It was just what we needed. After two days travel in a small car we reached Dalaba and our little guesthouse. Mum & Dad decided to grab every opportunity they could while they were with us, so we headed for the waterfalls after a short tour of the town. There's a house in Dalaba where some government officials and rising activists first started discussions about independence from France. Guinea was the first Africa country in the 50's to gain independence, and did so by cutting all ties with France. We got to see the very house where these first discussions took place:

From there we headed out a short distance from the guesthouse. We stopped by some agricultural fields by the banks of a small stream. The produce looked incredible, and people travel for miles to work there. Eventually the produce travels further than the people. It was amazing, and these fields go on for about 50km downstream.

The waterfalls themselves were very cool. Took about an hour to walk there in the blazing sun, but it was well worth it.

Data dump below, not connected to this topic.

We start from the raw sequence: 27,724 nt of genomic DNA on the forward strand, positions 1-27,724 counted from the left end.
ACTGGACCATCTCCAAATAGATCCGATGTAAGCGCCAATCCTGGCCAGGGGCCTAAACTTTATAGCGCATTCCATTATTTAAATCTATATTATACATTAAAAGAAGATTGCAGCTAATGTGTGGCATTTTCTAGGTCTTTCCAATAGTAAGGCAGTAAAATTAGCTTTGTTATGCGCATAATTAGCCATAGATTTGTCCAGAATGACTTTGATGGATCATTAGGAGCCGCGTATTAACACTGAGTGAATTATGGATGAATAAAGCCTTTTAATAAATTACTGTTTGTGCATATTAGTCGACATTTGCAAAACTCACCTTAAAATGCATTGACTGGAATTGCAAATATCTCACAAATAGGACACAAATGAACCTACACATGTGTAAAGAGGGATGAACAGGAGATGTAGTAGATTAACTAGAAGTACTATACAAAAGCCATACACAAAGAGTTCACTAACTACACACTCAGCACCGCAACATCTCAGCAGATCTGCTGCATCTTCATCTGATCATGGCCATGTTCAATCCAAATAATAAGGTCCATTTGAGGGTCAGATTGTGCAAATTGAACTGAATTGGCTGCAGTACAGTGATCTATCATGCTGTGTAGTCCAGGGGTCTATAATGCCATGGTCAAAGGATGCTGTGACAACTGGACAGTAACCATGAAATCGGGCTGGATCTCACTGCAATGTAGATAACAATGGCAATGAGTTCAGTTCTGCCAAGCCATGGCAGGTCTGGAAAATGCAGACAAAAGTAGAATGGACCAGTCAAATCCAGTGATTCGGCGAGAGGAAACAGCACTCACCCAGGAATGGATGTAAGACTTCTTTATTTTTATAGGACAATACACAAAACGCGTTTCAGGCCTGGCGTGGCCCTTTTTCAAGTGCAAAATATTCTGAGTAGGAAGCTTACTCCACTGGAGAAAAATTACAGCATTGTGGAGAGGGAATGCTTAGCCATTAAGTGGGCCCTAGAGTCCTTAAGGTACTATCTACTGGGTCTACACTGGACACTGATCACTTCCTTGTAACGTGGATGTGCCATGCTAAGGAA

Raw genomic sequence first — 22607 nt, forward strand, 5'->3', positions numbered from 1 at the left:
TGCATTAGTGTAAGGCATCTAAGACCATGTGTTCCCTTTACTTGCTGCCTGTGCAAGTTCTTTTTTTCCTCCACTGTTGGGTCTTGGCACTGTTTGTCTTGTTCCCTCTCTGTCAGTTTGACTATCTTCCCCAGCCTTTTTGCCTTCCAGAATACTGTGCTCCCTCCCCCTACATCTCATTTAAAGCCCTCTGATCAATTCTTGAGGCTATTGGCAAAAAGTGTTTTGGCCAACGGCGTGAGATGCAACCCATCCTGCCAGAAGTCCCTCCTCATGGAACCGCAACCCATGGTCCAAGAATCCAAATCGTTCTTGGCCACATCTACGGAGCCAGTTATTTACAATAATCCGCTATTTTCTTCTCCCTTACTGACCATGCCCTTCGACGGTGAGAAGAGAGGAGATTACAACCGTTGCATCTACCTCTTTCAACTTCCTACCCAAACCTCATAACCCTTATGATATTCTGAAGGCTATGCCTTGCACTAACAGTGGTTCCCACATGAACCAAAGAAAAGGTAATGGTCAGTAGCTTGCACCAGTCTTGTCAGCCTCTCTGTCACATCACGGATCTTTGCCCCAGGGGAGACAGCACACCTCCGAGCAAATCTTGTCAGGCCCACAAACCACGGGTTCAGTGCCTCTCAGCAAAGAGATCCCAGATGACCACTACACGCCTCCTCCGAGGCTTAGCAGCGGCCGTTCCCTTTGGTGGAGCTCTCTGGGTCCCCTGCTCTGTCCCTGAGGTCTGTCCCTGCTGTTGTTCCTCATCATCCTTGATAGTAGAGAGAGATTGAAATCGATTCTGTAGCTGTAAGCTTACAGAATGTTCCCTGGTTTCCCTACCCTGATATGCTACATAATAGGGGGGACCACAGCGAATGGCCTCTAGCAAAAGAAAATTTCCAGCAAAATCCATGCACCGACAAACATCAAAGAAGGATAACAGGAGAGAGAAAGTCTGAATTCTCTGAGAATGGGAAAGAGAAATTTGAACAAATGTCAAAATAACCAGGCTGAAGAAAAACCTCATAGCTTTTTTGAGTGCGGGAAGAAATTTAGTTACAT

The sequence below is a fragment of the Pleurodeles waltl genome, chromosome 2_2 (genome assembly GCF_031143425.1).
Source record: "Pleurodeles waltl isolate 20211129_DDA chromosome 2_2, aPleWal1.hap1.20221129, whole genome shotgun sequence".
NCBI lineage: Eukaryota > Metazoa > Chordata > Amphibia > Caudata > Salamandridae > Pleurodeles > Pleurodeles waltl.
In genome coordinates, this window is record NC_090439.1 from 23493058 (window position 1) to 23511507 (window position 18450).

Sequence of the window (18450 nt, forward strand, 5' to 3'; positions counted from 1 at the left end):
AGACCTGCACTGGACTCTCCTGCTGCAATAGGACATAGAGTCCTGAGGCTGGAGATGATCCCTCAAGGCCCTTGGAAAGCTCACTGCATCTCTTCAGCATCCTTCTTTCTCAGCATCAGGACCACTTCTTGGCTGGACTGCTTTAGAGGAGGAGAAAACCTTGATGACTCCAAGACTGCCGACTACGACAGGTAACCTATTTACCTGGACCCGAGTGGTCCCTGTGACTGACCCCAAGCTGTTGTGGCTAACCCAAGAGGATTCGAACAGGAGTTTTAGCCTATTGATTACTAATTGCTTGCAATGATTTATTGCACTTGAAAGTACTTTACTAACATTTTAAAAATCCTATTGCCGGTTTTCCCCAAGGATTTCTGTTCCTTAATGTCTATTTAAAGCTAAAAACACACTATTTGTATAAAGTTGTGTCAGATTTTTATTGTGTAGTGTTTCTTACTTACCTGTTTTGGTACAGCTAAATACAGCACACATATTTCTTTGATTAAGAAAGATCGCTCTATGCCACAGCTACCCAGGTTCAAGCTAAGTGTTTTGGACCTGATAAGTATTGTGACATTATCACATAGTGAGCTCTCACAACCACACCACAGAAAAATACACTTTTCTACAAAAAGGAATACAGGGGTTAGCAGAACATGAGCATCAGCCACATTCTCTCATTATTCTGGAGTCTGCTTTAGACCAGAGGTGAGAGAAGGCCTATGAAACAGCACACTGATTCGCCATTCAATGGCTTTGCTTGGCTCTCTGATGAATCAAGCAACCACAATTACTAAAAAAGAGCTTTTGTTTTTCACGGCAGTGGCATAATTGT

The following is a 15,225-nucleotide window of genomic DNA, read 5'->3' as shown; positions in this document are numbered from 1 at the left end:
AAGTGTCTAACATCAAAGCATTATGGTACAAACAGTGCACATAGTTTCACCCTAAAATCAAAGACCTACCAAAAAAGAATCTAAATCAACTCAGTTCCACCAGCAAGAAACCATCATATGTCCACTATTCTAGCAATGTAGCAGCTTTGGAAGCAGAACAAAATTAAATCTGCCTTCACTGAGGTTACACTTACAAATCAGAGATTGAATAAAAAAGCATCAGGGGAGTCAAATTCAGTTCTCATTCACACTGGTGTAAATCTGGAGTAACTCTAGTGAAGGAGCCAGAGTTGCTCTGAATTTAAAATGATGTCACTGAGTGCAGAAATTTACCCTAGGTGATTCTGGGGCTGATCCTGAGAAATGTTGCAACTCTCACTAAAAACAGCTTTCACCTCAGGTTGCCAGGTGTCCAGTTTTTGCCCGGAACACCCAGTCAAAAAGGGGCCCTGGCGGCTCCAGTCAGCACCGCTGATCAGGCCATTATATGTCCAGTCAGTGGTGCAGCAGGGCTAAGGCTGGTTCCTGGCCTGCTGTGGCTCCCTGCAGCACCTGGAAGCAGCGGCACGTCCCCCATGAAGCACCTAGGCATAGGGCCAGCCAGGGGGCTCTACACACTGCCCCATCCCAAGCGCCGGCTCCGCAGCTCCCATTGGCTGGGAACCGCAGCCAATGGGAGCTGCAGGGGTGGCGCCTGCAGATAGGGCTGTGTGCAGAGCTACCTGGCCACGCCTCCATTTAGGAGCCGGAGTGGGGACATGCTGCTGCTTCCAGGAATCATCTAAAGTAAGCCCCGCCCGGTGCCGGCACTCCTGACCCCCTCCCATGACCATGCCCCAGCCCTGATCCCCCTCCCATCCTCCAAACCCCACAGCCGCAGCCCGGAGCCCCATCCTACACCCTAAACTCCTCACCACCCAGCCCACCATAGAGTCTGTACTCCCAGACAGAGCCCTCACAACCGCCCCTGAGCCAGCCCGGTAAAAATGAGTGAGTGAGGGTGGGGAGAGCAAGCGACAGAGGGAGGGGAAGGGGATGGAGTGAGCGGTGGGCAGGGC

We arrived back on the ship on Saturday for Mum & Dad to fly out that evening. It went very quickly, but was a very special time with them. We got talking about their stories from Ethiopia in the 70's - stuff I had never heard before! Hopefully their book will be out some time later this year ;)


So it's been busy, but good busy. Looking ahead we are making plans to be back in the UK in April. I have been asked by the Mercy Ships UK office to help with this year's Spring Harvest conferences, and we are looking into the possibility of Amy & Louis coming, too.